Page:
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The City of Portland, Oregon

Fire & Rescue

Always Ready, Always There

Phone: 503-823-3700

Fax: 503-823-3710

55 SW Ash Street, Portland, OR 97204

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Sneak Peek of Oregon Fire Data for 2010


In June 2011, the Office of State Fire Marshal (OSFM) will release its 2010 Annual Report. Below is a portion of the data included in the report that highlights Oregon’s structural fire agency response during 2010. If interested in additional fire data, visit the OSFM’s website:

  • Structural Fires Decline in 2010: Oregon’s structural fire agencies responded to 10,434 fires in 2010.  This represents a 7.6% decline from 2009, and the continuation of a long term downward trend. Oregon fires have declined an average of 3.3% annually over the last ten years. This trend is solid evidence that the fire prevention education, engineering, and enforcement focus along with efforts of the OSFM and Oregon’s fire agencies are making a positive impact across the state.
  • Leading Fire Causes:The leading fire causes in 2010 were heating equipment (12%), cigarettes (11%), cooking (11%), and electrical (9%). Our annual report presents the five-year trends of several common causes of fire, most of which are declining. Only cooking fires showed a significant upward trend in 2009 and 2010. Cooking is the number one cause of fire-related injuries in Oregon, accounting for 19% of reported injuries.
  • Building Fires Decline: Building fires (non-confined structure fires) account for 22% of all fires in Oregon, but are responsible for the vast majority of the state’s fire related casualties and property loss. Building fires declined by 4% from 2009.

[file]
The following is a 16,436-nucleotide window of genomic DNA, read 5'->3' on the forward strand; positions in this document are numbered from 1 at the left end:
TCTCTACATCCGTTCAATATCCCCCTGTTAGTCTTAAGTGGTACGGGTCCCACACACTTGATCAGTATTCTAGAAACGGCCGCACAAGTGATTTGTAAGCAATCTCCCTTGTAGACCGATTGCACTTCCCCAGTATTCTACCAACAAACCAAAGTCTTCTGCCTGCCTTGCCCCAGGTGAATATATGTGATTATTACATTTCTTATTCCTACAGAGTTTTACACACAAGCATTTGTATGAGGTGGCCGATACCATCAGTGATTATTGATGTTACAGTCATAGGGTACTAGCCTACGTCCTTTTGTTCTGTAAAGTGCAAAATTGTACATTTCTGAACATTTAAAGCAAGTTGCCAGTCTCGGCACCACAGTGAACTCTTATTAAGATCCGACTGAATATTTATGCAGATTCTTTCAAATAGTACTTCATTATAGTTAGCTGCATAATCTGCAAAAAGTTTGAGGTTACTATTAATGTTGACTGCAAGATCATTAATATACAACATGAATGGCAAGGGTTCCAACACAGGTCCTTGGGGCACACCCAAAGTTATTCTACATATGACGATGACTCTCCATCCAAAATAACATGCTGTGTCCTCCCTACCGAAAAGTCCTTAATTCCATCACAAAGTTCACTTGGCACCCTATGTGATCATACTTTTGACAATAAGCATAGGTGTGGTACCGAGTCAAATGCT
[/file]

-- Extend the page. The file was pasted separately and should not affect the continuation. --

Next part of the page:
• Majority of Fires are Residential: The majority (43%) of Oregon’s fires occurred on residential properties, including single- and multi-family dwellings, hotels, residential board and care facilities, and dormitories.
  • Mobile Property Fires: Although fires in fixed mobile property (e.g. mobile homes, motor homes, and campers used as a fixed residence) make up only 1% of all Oregon fires, they are responsible for 25% of the fire-related deaths in 2010.
  • Smoke Alarms in Homes: Smoke alarm presence in Oregon homes has significantly improved over the last 10 years. In 2010, smoke alarms were present in 62% of all home structure fires, compared to only 47% in 2001.
  • Oregon Fire Fatalities: There were 24 civilian fire fatalities in 2010. Of these, 16 were in unintentional residential structure fires, five were in vehicle fires resulting from single-car crashes, and three were suicides. Heating equipment was involved in the majority (6) of the fatal residential fires, and three of these involved portable heaters. Cigarettes, the second leading cause of fatal residential fires in 2010, are responsible for three deaths. Unfortunately, the first five months of 2011 saw twice the number of fire fatalities than the same period in 2010. 2011 year-to-date, there have been 20 fire fatalities, including five children ages five and under, in Oregon. Fire causes are still under investigation; however, it appears that heating equipment, in too close proximity to combustibles, will again be a significant cause of fatal fires this year. 


   Portland Fire & Rescue 

   We Respond: Always Ready, Always There

   June 10, 2011


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